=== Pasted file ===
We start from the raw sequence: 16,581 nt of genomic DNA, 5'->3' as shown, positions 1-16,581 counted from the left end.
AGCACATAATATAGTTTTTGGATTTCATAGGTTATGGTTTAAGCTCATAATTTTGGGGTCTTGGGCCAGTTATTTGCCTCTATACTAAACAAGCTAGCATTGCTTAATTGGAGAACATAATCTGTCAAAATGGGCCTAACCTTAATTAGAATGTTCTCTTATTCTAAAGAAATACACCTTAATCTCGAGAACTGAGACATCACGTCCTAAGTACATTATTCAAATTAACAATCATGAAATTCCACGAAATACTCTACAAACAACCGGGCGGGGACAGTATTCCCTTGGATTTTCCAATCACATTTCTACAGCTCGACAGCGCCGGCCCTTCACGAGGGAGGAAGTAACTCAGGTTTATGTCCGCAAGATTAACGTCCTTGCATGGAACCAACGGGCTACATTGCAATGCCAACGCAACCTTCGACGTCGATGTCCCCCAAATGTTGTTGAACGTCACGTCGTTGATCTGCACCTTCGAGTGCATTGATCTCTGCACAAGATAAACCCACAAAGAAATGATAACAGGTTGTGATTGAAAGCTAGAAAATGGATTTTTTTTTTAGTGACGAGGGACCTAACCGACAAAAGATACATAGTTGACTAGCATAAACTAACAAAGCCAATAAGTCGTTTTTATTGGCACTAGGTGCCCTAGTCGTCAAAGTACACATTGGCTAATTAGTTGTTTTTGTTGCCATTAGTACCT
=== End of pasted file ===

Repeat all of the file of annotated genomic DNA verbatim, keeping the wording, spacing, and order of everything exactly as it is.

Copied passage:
We start from the raw sequence: 16,581 nt of genomic DNA, 5'->3' as shown, positions 1-16,581 counted from the left end.
AGCACATAATATAGTTTTTGGATTTCATAGGTTATGGTTTAAGCTCATAATTTTGGGGTCTTGGGCCAGTTATTTGCCTCTATACTAAACAAGCTAGCATTGCTTAATTGGAGAACATAATCTGTCAAAATGGGCCTAACCTTAATTAGAATGTTCTCTTATTCTAAAGAAATACACCTTAATCTCGAGAACTGAGACATCACGTCCTAAGTACATTATTCAAATTAACAATCATGAAATTCCACGAAATACTCTACAAACAACCGGGCGGGGACAGTATTCCCTTGGATTTTCCAATCACATTTCTACAGCTCGACAGCGCCGGCCCTTCACGAGGGAGGAAGTAACTCAGGTTTATGTCCGCAAGATTAACGTCCTTGCATGGAACCAACGGGCTACATTGCAATGCCAACGCAACCTTCGACGTCGATGTCCCCCAAATGTTGTTGAACGTCACGTCGTTGATCTGCACCTTCGAGTGCATTGATCTCTGCACAAGATAAACCCACAAAGAAATGATAACAGGTTGTGATTGAAAGCTAGAAAATGGATTTTTTTTTTAGTGACGAGGGACCTAACCGACAAAAGATACATAGTTGACTAGCATAAACTAACAAAGCCAATAAGTCGTTTTTATTGGCACTAGGTGCCCTAGTCGTCAAAGTACACATTGGCTAATTAGTTGTTTTTGTTGCCATTAGTACCT